2019 - 2021
“My territories are beyond grasp, and not because they are imaginary, but on the contrary, because I am in the process of outlining them.”
- Gilles Deleuze and Felix Gattari, A Thousand Plateaus
Established in 1968 for the purpose of fragmenting the Île-de-France’s “red belt,” the Seine-Saint-Denis department was formed in a way that simultaneously attached it to and isolated it from Paris. Ideologically split from the concomitant capital, it was also demographically, economically, and culturally so, all while still being “the periphery of.” In opposition to Paris’s immutable heritage, the area asserted its own identity through its heterogeneity, the plurality of its voices, and the radicalness of its mutations.
As the 2024 Olympic Games loom, of which it is one of the biggest beneficiaries, the Seine-Saint-Denis finds itself caught up in monumental building sites, whose scope contrasts with the reality on the ground.
Former vast agricultural plains that have become the most extensive industrial area in Europe, it is now suffering from its early urbanization.
The most cosmopolitan department, but also the poorest in mainland France, it is also one of the youngest. Facing a prominent past and a difficult current situation, Seine-Saint-Denis is entering the 2020s with lofty ambitions for the future.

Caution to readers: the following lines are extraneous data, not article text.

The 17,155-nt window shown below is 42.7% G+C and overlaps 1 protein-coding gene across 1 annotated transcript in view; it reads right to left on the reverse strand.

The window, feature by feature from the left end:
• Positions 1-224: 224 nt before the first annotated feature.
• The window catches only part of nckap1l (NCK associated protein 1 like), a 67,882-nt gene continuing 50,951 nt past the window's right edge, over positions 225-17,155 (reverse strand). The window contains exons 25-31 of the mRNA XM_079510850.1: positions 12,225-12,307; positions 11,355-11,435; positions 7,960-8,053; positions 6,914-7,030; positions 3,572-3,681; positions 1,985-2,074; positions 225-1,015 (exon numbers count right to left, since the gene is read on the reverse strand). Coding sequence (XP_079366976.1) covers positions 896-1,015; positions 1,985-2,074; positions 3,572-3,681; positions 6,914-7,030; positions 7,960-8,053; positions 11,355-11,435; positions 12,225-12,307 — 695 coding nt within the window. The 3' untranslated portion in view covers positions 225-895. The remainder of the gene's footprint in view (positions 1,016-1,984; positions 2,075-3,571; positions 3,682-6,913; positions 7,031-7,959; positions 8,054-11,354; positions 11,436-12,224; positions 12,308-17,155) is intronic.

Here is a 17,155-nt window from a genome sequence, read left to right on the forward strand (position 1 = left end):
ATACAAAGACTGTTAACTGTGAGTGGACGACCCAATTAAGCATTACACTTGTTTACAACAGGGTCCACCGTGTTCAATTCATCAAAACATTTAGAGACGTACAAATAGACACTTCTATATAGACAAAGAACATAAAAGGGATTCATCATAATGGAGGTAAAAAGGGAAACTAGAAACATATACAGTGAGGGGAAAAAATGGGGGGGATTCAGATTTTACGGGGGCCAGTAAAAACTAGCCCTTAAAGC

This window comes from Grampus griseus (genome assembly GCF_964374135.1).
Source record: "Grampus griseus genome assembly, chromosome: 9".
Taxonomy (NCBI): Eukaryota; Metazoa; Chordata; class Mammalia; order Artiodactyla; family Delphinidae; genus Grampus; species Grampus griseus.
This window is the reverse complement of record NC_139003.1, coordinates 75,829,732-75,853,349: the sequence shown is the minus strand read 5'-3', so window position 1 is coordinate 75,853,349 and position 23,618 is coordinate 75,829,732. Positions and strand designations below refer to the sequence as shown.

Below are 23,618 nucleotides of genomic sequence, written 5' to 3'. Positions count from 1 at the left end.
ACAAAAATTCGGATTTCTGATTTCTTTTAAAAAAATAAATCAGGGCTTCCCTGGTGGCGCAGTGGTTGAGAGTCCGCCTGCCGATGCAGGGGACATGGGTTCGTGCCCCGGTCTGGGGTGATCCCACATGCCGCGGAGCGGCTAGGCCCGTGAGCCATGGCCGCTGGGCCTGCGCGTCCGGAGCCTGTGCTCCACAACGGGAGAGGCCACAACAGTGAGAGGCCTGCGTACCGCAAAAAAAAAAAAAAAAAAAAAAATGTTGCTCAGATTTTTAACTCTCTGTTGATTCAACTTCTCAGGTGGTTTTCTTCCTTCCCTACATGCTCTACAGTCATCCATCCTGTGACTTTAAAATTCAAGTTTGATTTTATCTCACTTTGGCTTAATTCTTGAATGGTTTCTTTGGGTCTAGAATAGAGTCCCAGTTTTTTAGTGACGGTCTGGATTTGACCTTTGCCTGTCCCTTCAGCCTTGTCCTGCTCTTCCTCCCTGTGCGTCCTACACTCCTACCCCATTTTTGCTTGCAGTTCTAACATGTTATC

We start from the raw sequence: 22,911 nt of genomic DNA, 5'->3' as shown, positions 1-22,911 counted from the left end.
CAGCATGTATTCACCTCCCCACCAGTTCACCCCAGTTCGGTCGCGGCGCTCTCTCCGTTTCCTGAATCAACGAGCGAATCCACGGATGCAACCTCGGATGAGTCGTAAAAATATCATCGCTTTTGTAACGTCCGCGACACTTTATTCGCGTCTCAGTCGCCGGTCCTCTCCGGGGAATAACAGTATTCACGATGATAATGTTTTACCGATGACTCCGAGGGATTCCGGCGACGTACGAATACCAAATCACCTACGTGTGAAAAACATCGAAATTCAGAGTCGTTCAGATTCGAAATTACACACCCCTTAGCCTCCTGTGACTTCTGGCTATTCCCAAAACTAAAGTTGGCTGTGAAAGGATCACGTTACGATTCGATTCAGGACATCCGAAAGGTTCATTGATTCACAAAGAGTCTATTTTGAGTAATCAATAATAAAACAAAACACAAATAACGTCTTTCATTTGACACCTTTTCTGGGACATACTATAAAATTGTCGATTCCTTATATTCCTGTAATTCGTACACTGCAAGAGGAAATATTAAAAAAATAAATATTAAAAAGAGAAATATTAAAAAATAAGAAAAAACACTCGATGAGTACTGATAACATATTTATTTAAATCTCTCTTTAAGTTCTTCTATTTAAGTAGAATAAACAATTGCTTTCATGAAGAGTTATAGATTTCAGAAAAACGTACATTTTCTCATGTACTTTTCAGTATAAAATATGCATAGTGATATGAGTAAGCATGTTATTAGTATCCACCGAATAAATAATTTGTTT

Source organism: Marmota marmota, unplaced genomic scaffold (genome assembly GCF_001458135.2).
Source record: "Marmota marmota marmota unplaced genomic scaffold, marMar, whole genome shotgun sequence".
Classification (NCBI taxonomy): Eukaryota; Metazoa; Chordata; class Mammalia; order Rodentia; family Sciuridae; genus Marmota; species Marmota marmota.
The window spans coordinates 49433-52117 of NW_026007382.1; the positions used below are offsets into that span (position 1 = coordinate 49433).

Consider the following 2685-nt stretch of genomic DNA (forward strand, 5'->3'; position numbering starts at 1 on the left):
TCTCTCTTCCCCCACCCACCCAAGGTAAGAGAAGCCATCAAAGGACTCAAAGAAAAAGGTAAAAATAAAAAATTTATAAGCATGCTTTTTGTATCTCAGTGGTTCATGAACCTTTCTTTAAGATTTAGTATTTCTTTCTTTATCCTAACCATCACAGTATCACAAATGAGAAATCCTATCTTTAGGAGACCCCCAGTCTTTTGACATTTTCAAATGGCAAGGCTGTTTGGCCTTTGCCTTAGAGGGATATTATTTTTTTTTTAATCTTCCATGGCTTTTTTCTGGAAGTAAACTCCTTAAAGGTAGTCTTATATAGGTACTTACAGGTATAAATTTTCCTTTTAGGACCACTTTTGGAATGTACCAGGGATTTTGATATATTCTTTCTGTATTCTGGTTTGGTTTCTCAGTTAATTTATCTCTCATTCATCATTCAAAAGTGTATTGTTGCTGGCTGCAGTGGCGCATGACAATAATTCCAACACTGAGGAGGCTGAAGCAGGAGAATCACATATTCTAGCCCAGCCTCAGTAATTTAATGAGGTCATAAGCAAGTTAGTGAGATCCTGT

At a time when an army of cranes are working the ground just as much to build a shiny future as to bury an annoying present, it is an entire territory which makes its strata appear to our eyes. Agricultural and industrial, natural and urban, poor and opulent, all these asynchronous layers make up a complex landscape, both spatial and temporal, crossed by a constant balance of power. That opposing the morbid repetition of the identical, of the established order and to re-establish, and the vigorous repetition of the difference, that of the life that disappears and springs again.
Here, the latter has never seemed so beautiful.
But it has also, unfortunately, never seemed so fragile.